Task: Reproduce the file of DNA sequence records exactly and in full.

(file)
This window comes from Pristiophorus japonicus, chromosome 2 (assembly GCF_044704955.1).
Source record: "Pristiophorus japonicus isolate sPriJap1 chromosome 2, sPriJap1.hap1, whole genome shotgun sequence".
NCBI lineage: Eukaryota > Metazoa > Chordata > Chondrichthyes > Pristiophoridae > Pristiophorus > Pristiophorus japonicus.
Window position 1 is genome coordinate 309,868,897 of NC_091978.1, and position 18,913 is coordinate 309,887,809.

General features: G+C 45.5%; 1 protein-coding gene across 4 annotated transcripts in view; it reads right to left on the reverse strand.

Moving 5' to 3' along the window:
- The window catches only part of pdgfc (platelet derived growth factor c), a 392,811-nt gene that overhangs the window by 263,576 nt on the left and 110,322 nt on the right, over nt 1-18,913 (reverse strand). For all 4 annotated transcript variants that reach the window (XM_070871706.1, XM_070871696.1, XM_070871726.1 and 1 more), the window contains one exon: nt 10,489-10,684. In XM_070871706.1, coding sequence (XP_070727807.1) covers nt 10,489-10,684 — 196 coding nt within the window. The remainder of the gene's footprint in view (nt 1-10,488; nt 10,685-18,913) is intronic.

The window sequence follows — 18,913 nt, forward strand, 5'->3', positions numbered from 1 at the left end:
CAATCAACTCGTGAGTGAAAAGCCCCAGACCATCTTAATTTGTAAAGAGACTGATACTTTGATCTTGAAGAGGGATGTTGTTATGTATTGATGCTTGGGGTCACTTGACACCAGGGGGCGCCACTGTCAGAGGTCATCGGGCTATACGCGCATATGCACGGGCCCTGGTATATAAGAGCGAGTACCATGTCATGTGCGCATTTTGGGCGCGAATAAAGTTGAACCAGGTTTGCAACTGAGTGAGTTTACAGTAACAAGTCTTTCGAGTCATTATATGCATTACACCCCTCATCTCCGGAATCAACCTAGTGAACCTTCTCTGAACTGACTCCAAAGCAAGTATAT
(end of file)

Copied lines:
This window comes from Pristiophorus japonicus, chromosome 2 (assembly GCF_044704955.1).
Source record: "Pristiophorus japonicus isolate sPriJap1 chromosome 2, sPriJap1.hap1, whole genome shotgun sequence".
NCBI lineage: Eukaryota > Metazoa > Chordata > Chondrichthyes > Pristiophoridae > Pristiophorus > Pristiophorus japonicus.
Window position 1 is genome coordinate 309,868,897 of NC_091978.1, and position 18,913 is coordinate 309,887,809.

General features: G+C 45.5%; 1 protein-coding gene across 4 annotated transcripts in view; it reads right to left on the reverse strand.

Moving 5' to 3' along the window:
- The window catches only part of pdgfc (platelet derived growth factor c), a 392,811-nt gene that overhangs the window by 263,576 nt on the left and 110,322 nt on the right, over nt 1-18,913 (reverse strand). For all 4 annotated transcript variants that reach the window (XM_070871706.1, XM_070871696.1, XM_070871726.1 and 1 more), the window contains one exon: nt 10,489-10,684. In XM_070871706.1, coding sequence (XP_070727807.1) covers nt 10,489-10,684 — 196 coding nt within the window. The remainder of the gene's footprint in view (nt 1-10,488; nt 10,685-18,913) is intronic.

The window sequence follows — 18,913 nt, forward strand, 5'->3', positions numbered from 1 at the left end:
CAATCAACTCGTGAGTGAAAAGCCCCAGACCATCTTAATTTGTAAAGAGACTGATACTTTGATCTTGAAGAGGGATGTTGTTATGTATTGATGCTTGGGGTCACTTGACACCAGGGGGCGCCACTGTCAGAGGTCATCGGGCTATACGCGCATATGCACGGGCCCTGGTATATAAGAGCGAGTACCATGTCATGTGCGCATTTTGGGCGCGAATAAAGTTGAACCAGGTTTGCAACTGAGTGAGTTTACAGTAACAAGTCTTTCGAGTCATTATATGCATTACACCCCTCATCTCCGGAATCAACCTAGTGAACCTTCTCTGAACTGACTCCAAAGCAAGTATAT